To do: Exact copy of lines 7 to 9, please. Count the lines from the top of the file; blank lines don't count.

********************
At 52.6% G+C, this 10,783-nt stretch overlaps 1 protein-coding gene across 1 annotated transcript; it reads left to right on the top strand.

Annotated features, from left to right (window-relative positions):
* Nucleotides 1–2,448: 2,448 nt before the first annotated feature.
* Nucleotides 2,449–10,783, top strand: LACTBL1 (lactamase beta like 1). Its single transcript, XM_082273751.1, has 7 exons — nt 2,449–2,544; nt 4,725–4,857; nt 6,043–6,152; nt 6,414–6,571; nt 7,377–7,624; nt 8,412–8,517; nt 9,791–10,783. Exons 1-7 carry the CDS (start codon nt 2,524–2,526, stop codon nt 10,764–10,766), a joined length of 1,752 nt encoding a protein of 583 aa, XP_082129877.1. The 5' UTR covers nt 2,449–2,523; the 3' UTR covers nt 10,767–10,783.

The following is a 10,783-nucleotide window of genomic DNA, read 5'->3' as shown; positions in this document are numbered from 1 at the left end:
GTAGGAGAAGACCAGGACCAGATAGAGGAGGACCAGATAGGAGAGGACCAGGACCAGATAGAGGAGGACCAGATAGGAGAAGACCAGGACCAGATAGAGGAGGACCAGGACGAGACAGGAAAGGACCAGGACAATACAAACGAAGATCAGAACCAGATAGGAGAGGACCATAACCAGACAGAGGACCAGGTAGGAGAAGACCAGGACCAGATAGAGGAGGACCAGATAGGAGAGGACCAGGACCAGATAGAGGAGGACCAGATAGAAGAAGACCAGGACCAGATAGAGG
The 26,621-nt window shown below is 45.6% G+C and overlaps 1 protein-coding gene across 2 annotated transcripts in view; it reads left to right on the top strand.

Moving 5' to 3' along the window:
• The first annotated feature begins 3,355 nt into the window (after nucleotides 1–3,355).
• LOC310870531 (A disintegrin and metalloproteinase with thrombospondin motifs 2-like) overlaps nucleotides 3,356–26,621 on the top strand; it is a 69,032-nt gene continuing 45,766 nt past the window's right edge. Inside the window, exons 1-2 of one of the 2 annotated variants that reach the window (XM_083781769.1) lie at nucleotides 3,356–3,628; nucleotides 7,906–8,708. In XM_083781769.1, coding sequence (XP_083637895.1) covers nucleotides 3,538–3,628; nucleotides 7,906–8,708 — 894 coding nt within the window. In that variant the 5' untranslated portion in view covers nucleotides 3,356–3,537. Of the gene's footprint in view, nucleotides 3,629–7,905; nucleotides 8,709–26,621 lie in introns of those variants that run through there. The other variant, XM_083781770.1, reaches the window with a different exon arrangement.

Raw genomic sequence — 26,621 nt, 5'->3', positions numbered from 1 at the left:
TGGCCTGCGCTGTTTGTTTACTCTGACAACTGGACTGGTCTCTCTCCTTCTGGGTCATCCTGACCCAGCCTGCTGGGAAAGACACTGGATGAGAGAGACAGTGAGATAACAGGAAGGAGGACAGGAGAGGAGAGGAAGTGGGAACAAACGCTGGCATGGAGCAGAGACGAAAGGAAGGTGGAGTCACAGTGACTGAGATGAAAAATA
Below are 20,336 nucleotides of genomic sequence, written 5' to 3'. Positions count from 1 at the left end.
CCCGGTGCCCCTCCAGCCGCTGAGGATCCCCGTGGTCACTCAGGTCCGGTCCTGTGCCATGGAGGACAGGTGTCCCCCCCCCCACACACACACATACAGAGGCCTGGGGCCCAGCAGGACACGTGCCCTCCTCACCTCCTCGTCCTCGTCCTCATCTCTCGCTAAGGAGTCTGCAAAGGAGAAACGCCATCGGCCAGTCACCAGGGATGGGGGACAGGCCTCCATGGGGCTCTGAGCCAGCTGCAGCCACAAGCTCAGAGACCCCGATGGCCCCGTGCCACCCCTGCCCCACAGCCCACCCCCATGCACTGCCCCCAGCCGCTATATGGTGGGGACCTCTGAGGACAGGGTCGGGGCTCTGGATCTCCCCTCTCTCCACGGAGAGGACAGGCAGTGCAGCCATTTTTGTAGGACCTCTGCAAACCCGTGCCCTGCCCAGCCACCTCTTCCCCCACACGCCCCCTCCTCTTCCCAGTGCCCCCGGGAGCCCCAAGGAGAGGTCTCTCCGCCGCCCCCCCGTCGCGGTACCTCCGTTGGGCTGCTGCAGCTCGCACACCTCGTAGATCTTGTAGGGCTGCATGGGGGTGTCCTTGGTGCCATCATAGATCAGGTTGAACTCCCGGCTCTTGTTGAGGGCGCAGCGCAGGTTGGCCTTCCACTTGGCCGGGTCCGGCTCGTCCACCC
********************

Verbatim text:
The 26,621-nt window shown below is 45.6% G+C and overlaps 1 protein-coding gene across 2 annotated transcripts in view; it reads left to right on the top strand.

Moving 5' to 3' along the window:
• The first annotated feature begins 3,355 nt into the window (after nucleotides 1–3,355).